|Bid||0.0000 x 0|
|Ask||0.0000 x 0|
|Day's Range||2.6400 - 2.8300|
|52 Week Range||0.9800 - 3.1000|
|Beta (3Y Monthly)||2.90|
|PE Ratio (TTM)||N/A|
|Earnings Date||Oct 29, 2019 - Nov 4, 2019|
|Forward Dividend & Yield||N/A (N/A)|
|1y Target Est||1.00|
Yahoo Finance's Julie Hyman, Brian Cheung, and Pras Subramanian join Ed DeMarco, Housing Policy Council President.
Mortgage rates resumed their downward trend, as the U.S – Trade war takes a bigger bite. An escalation in the trade war should deliver more downside.
(Bloomberg) -- The Senate Banking Committee’s top Democrat is warning the Trump administration that carrying out its plan for ending U.S. control of Fannie Mae and Freddie Mac could destabilize the economy if it fails to protect the housing market.Senator Sherrod Brown of Ohio in a Thursday statement pointed to multiple hearings the committee has held this year, during which both Democrats and housing experts cautioned that freeing the mortgage giants from government conservatorship without major reform would be risky.“Failing to listen to these important voices does a disservice to communities and puts our housing market and taxpayers at risk,” Brown said in the statement. An ideal housing reform plan would have mortgage guarantors like Fannie structured like public utilities, and expands investment in affordable housing, he said at a June hearing.Brown’s warning comes even before the public release of the Trump administration’s Fannie and Freddie plan. The Treasury Department has sent its report, which President Donald Trump ordered the agency to write in March, to top officials at the White House, according to people familiar with the matter.The plan, which is awaiting sign-off, will address ways to rebuild capital at Fannie and Freddie, as well as plotting their path out of conservatorship, one of the people said.Fannie and Freddie have surged since Wednesday news articles that the Treasury report had been submitted to the White House and other agencies, with Wall Street taking it as a sign that the administration is making progress on pursuing an overhaul of the companies. Fannie rose 9.6% to $2.68 as of 12:35 pm in New York trading Thursday, while Freddie gained 7.8% to $2.57.Taken over by the government in the midst of the financial crisis, what to do with Fannie and Freddie is the biggest piece of unfinished business from that era. Since their takeover, three presidential administrations and numerous congressional working groups have repeatedly failed to agree on a revamp of the companies that would end government control.To contact the reporter on this story: Austin Weinstein in Washington at email@example.comTo contact the editors responsible for this story: Jesse Westbrook at firstname.lastname@example.org, Gregory MottFor more articles like this, please visit us at bloomberg.com©2019 Bloomberg L.P.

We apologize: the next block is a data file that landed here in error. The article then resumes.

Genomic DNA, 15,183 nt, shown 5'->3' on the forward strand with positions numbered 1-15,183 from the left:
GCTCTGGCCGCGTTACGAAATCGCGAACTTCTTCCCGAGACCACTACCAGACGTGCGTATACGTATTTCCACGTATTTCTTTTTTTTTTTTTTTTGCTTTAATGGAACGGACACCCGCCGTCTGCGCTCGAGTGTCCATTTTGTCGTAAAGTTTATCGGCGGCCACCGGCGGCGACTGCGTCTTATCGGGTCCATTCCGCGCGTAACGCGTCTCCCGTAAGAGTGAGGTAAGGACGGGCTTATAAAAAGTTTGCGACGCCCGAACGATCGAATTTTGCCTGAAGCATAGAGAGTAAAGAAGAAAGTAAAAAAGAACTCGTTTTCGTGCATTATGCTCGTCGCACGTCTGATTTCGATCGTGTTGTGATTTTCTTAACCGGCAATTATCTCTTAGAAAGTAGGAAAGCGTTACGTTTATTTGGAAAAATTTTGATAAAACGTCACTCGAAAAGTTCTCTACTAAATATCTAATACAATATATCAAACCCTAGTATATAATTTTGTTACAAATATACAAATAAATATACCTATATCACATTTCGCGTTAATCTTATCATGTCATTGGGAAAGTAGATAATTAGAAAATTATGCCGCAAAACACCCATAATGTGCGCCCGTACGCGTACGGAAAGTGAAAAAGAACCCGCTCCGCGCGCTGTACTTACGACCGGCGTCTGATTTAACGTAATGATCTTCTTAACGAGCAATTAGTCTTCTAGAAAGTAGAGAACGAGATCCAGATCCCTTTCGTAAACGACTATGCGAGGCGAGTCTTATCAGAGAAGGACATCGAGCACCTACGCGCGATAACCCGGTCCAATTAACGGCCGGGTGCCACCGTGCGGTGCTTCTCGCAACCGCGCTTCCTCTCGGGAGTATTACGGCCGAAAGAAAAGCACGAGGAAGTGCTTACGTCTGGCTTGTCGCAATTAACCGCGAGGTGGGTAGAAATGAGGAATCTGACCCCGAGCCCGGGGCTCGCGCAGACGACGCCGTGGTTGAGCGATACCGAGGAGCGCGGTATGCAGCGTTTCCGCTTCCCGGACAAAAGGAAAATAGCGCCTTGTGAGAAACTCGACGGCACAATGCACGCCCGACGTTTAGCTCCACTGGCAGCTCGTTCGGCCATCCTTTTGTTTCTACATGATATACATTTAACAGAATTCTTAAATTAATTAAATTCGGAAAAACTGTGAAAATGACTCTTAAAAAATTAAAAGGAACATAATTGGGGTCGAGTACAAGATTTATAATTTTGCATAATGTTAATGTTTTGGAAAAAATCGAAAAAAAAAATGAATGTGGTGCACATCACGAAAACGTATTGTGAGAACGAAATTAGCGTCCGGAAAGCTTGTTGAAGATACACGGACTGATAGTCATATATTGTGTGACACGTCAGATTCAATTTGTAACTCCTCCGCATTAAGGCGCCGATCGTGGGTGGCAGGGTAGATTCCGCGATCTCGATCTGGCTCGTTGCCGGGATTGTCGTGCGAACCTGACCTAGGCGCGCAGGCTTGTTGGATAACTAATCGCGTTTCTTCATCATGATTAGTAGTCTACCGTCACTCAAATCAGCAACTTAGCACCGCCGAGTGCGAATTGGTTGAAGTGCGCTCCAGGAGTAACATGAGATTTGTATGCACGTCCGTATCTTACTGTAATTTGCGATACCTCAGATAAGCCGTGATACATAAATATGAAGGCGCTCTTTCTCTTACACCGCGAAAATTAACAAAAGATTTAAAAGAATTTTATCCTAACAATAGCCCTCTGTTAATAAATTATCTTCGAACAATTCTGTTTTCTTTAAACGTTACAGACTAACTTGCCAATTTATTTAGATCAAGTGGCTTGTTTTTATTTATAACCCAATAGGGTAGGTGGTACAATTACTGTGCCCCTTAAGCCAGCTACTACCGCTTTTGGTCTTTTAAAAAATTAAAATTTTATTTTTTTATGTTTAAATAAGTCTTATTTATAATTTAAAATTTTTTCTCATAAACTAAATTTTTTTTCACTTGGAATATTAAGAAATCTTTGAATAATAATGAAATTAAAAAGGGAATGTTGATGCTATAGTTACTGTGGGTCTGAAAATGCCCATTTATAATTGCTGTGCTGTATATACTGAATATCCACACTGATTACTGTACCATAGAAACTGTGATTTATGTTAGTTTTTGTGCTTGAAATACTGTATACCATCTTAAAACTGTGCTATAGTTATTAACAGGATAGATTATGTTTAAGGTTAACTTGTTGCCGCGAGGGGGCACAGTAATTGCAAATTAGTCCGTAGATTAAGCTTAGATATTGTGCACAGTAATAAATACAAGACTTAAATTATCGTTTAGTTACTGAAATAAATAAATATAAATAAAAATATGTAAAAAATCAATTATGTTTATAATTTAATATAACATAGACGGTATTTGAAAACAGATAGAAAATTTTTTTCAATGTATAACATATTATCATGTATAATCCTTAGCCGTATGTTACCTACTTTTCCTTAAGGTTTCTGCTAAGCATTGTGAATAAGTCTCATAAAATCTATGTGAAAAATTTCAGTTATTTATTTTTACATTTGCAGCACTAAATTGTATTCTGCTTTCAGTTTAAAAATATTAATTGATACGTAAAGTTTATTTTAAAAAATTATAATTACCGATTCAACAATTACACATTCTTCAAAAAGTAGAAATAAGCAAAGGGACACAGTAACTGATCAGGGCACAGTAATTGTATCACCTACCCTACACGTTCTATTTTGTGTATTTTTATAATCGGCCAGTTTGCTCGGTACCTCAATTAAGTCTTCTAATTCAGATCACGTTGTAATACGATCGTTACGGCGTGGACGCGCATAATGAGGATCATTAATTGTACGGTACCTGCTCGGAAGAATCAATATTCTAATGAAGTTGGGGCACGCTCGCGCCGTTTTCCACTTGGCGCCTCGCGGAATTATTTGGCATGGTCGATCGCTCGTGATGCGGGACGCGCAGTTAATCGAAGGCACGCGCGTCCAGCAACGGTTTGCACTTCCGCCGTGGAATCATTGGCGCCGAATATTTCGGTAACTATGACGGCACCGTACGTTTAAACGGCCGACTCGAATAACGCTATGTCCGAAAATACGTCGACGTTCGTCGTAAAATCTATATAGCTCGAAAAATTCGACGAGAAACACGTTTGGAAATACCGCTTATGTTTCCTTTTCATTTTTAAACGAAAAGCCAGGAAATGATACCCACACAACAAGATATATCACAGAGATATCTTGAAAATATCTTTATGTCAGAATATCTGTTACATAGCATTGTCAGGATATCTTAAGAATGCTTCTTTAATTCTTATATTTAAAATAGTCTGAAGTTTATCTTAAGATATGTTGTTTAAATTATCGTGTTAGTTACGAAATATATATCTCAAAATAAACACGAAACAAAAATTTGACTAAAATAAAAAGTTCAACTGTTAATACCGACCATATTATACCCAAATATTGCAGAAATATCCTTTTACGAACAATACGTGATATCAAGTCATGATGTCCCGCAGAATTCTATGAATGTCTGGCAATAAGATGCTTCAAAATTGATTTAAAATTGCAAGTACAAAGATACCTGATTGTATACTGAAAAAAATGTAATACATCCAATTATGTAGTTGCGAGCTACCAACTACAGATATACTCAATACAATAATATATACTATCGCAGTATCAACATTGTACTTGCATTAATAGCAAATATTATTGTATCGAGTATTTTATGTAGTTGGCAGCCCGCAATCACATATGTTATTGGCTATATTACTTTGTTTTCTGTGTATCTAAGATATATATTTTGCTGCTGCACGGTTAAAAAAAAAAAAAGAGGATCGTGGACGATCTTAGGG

Borrowing costs on U.S. 30-year and 15-year fixed-rate mortgages fell to their lowest levels since November 2016, in line with the recent decline in bond yields because of trade and recession fears, Freddie Mac said on Thursday. The "curve inversion" among these two debt maturities has often preceded prior U.S. recessions. This market phenomenon touched off a fresh wave of buying in U.S. Treasuries, sending 30-year yields to record lows.
Rates are approaching the lowest level in three years, but are they stimulating Americans’ interest in buying homes?
Freddie Mac (FMCC) today released the results of its Primary Mortgage Market Survey® (PMMS®), showing that the 30-year fixed-rate mortgage (FRM) rate averaged 3.55 percent, the lowest it has been since November 2016. Sam Khater, Freddie Mac’s chief economist, says, “The drop in mortgage rates continues to stimulate the real estate market and the economy. Home purchase demand is up five percent from a year ago and has noticeably strengthened since the early summer months, while refinances surged to their highest share in three and a half years.